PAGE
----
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Exposing Effects of Blue Light On Skin

Reviewed by Whitney Seltman, OD on October 05, 2020

The next time you snap a selfie, zoom in for a closer look. 

Your smartphone -- along with tablets, laptops, and TV screens -- gives off blue light, and the exposure could be changing your skin. Here’s what you need to know.

What Is Blue Light?

It’s one of several colors in the visible light spectrum. The others are:

  • Red
  • Orange
  • Yellow
  • Green
  • Blue
  • Indigo
  • Violet

You may know them by the acronym ROY G BIV. Together, they make the white light you see when the sun -- the main source of blue light -- is shining. Fluorescent and LED (light-emitting diode) light bulbs also give off blue light. And just like ultraviolet, or UV, rays, which are linked to skin damage, it can affect your skin.

Blue Light and Your Skin

Research shows blue light from electronic devices can lead to changes in your skin cells, including cell shrinkage and death. These speed up the aging process. Even exposures as short as 60 minutes can trigger these changes.

Continued

Too much blue light could also lead to pigmentation. One study linked blue light exposure to more swelling, redness, and pigment changes in people with darker skin.

Although it can negatively impact your skin when used in certain ways, blue light also has healing properties. In one study, a blue light device was used to treat a patch of psoriasis in people with mild to moderate plaque psoriasis. This was done for 4 weeks and helped ease redness and shrink the patch’s size. There were no serious side effects.

It’s also been used to treat mild to moderate acne. A study found blue light lowered the number of blackheads, whiteheads, and other acne after 7 days of treatment.

Actinic keratosis is scaly bumps that show up on the face, ears, lips, hands, and other areas of skin exposed to the sun. They sometimes grow into skin cancer. Blue light helps lower the number of these precancerous patches, treating large areas of skin with few side effects.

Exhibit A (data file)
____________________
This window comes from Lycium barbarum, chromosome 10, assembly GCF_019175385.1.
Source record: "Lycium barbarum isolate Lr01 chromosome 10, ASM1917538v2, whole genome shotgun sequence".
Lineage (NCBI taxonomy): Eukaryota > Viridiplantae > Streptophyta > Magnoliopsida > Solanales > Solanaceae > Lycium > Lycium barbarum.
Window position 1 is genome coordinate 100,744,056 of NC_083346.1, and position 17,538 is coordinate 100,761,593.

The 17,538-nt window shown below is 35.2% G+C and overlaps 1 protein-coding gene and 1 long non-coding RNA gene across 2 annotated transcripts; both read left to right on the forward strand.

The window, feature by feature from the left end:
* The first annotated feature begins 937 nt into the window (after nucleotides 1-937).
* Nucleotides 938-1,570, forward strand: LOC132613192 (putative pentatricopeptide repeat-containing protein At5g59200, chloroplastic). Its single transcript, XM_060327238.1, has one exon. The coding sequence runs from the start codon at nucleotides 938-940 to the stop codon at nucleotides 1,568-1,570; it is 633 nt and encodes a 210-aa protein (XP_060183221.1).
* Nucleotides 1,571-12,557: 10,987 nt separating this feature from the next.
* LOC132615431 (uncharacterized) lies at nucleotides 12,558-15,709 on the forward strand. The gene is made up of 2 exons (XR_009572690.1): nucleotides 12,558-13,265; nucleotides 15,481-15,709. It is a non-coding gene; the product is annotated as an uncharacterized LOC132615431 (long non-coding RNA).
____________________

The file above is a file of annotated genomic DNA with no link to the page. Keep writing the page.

Blue light is also part of photodynamic therapy. It’s a treatment that uses certain kinds of light to activate a class of drugs -- called photosensitizing agents -- to kill cancer cells. It can be as effective as surgery and radiation in treating certain kinds of cancers. Photodynamic therapy also has fewer side effects.

WebMD Medical Reference

Sources

SOURCES:

Prevent Blindness: “Your Sight.”

American Cancer Society: “Ultraviolet (UV) Radiation.”

Journal of Biomedical Physics and Engineering: “Can Light Emitted from Smartphone Screens and Taking Selfies Cause Premature Aging and Wrinkles?”

Journal of Investigative Dermatology: “Impact of Long-Wavelength UVA and Visible Light on Melanocompetent Skin.”

Indian Dermatology Online Journal: “Vitamin C in Dermatology.”

Dermatological Surgery: “Protection afforded by sunscreens containing inorganic sunscreening agents against blue light sensitivity induced by aminolevulinic acid.”

American Academy of Dermatology: “Can a Wearable Blue Light Device Clear Psoriasis?”

The Journal of Clinical and Aesthetic Dermatology: “Clinical Efficacy of Self-applied Blue Light Therapy for Mild-to-Moderate Facial Acne.”

University of Iowa: “Blue Light Therapy Warding Off Skin Cancer.”

American Cancer Society: “Getting Photodynamic Therapy.”

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